Most marketers will agree social media provides an unprecedented way to reach customers. However most will also agree that gathering relevant return on investment (ROI) measurements to their campaigns is nearly impossible. The best practices from traditional marketing don’t exactly apply, and many people are too caught up with things like fans and followers, which can do wonders for your ego but don’t impact the bottom line one bit. But just because it’s hard doesn’t mean it’s impossible. There are several ways to determine the actual ROI of your social campaigns.
Measurements that aren’t actually ROI
Of course you need fans and followers. Without them, your message isn’t getting anywhere. But while these make for great key performance indicators (KPIs), just having great numbers is not a measure of your overall campaign’s success or ROI. Instead, you need to look at the level of engagement from that audience. On its face, a campaign that reaches 1,000 people is not as good as one that reaches 10,000. However if the smaller one gets 100 shares, like, or retweets and the larger only gets ten, then that changes things.
Facebook does a good job breaking that data out for brand page administrators through their insights feature. It shows not only the number of viewers, but also how many people created their own story from your post by liking, commenting, or sharing it to their friends. This gets even more detailed for posts like videos or photo albums, showing the number of times it was played or viewed.
Google Analytics is also ramping up their reporting as it relates to social media marketing. Another good KPI is the social engagement report. This shows the traffic from each social platform as well as from specific posts. Comparing things like your bounce rate and percentage of new visits from one platform to the next, as well as from one post to the next, can help you optimize the type of content you’re putting out there.
Do dig even deeper, try the social graph report. This is a graphical representation of how visitors are making their way to your site from social networks along with what they’re doing when they get there. The example below is from our analytics, and shows how this graph can clear up things for you. Based on the traffic alone, we assumed the ads we ran on Stumble Upon were a big hit. However, after viewing this report, it’s clear those visitors were not interested in what we had to offer.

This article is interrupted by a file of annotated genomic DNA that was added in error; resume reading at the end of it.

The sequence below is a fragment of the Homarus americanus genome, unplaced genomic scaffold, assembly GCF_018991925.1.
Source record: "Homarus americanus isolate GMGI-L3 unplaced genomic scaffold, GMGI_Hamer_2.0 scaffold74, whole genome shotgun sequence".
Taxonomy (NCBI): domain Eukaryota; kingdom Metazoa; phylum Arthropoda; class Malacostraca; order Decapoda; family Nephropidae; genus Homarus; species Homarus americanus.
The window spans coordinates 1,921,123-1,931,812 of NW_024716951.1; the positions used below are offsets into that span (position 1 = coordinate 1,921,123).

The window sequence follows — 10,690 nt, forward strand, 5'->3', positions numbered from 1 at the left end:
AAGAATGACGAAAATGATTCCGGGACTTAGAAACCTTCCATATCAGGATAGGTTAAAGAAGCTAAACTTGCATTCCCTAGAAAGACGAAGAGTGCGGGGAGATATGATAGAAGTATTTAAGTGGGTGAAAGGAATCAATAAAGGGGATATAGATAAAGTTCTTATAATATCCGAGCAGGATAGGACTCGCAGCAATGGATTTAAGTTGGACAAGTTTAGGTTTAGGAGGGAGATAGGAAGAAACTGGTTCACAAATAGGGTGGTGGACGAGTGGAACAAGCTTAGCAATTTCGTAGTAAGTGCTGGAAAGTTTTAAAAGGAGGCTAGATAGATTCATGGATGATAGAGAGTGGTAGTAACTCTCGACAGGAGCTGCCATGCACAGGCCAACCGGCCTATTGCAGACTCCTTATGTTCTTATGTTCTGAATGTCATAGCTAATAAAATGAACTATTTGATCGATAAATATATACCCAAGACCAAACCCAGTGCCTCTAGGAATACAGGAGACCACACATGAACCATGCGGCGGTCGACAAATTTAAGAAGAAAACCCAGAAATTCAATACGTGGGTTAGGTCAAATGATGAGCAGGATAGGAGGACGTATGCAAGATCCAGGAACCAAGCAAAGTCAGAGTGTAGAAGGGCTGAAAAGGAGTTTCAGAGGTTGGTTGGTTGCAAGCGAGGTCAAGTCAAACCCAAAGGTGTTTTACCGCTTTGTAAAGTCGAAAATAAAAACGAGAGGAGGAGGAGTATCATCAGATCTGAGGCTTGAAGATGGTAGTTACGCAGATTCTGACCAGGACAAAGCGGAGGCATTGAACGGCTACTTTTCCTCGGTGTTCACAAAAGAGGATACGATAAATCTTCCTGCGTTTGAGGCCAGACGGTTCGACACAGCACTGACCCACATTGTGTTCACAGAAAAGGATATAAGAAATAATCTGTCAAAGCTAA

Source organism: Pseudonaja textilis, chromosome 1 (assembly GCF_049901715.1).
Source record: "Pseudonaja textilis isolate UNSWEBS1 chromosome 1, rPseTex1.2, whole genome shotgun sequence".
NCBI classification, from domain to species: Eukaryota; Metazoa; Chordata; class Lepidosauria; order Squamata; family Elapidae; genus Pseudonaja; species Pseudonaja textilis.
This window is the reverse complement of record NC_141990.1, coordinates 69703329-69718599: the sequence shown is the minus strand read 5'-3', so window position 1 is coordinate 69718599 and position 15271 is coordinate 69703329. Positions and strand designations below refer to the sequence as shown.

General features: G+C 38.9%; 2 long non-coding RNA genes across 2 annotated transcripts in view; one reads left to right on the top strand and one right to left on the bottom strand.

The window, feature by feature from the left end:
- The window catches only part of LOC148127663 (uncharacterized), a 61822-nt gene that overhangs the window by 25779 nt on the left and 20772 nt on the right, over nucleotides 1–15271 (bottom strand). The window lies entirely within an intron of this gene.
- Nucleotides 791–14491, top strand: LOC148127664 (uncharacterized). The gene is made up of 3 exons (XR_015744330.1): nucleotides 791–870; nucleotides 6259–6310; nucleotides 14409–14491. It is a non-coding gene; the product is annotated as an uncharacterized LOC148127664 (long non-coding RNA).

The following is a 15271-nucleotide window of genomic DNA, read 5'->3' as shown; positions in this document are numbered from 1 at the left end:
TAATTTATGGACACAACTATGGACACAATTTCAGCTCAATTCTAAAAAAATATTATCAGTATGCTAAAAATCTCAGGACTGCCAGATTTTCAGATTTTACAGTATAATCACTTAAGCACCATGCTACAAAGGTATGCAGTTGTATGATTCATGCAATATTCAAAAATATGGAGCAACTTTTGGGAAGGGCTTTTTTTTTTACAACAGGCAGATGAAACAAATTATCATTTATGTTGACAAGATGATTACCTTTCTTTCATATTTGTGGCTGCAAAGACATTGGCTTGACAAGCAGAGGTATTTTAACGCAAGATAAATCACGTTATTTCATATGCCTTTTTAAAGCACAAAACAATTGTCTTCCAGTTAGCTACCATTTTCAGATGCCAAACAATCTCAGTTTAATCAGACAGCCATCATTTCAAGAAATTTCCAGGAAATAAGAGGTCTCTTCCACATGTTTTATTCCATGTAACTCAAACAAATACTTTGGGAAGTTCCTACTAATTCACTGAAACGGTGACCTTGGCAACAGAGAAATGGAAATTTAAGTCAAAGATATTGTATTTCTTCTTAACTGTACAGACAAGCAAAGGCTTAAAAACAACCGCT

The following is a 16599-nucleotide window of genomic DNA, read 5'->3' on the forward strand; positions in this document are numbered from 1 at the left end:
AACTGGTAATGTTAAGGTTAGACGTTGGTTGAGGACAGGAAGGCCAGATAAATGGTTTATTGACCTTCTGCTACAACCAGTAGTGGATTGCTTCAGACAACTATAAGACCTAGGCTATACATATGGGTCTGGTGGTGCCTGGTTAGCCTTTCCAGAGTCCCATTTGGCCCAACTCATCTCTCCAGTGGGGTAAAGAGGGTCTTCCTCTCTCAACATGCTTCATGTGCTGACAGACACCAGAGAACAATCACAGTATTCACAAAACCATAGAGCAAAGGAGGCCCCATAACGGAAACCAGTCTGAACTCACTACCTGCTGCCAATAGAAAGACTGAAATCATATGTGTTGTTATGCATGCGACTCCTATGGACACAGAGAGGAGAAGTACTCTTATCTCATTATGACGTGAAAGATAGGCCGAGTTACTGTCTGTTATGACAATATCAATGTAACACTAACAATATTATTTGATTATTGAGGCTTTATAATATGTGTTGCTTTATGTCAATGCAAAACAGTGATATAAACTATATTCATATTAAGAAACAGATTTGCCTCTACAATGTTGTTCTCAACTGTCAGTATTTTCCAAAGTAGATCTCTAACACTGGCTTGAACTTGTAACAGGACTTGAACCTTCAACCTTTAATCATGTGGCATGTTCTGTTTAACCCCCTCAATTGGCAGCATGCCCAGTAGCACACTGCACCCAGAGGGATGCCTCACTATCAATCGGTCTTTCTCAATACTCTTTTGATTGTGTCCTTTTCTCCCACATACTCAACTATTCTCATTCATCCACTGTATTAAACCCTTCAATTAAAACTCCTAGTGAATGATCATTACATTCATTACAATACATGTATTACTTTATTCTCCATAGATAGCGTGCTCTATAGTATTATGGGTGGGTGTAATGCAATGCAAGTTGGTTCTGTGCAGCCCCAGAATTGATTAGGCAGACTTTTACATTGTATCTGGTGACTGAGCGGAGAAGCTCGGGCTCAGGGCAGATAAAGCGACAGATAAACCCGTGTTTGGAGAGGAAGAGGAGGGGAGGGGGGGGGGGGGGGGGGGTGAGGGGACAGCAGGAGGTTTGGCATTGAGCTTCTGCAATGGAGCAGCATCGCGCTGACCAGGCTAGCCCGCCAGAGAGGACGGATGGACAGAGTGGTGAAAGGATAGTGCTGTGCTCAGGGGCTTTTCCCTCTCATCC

Taking things one step closer to actual ROI is the FRY method, which author Oliver Blanchard creatively wrote about. While we all know correlation doesn’t prove causation, it still helps put things in perspective. The FRY method basically takes a look at your sales frequency, reach, and yield. Graphing those numbers alongside your social media metrics (the engagement metrics, not just the number of fans and followers) can give you a high level view of how your campaign may be impacting your bottom line. Again, this is a nice thing to look at and show management, but still isn’t a true measurement of ROI.
Measuring Actual ROI (Finally)
The holy grail of measurement is attainable, as long as you have the right tools in place. One important component is to setup conversion tracking through Google Analytics or another analytics package. A conversion could be a sale on an ecommerce site, or something like a proposal or appointment request. Among Google’s social tracking suite is the social value report, which tracks these conversions for your site overall while breaking out those visitors that came from social networks. It categorizes those visitors in to two groups: assisted social conversions and last interaction social conversions. The first includes people that had a social interaction somewhere along their conversion path. The second only includes users who came directly from a social source to a conversion.
The second and easiest way to track social media ROI is by moving the transaction so it takes place right on the social network. Again, this comes back to the questions of what constitutes a conversion for you. For example, you might run one campaign focused on sales of a certain product while another is focused on attracting job applicants. Retailers like Express have actually taken their catalog and moved it to an app within Facebook. Literally every step of the shopping process up to taking the payment information takes place on the network. This not only makes the experience seamless for the customer, but gives Express a clear view of the impact social media marketing provides.
In the second example of a recruiting campaign, it is much easier to create a form on Facebook. My company has taken this approach, marketing to potential intern candidates on Facebook and encouraging them to complete the application right on our brand page. When you consider that most users don’t go to a social network with the intention of buying a product or even networking with a brand, you realize you’ll have a much better chance of a conversion if you bring the information to the user. In the case of intern applicants, getting them to leave Facebook is like getting a teenager to turn off the Xbox and come to dinner.
So no, measuring ROI from social networks is not an exact science or even an easy process. It requires some reworking of your analytics, and even your social presence. But once setup, it can take social media marketing from something you have a good feeling about to something that you can easily justify as part of your marketing mix.
This guest post was brought you by Peter VanRysdam who is the chief marketing officer at 352 Media Group, a custom web development and digital marketing company. He’s a regular contributor for Mashable and a professional speaker on social media topics for SMX.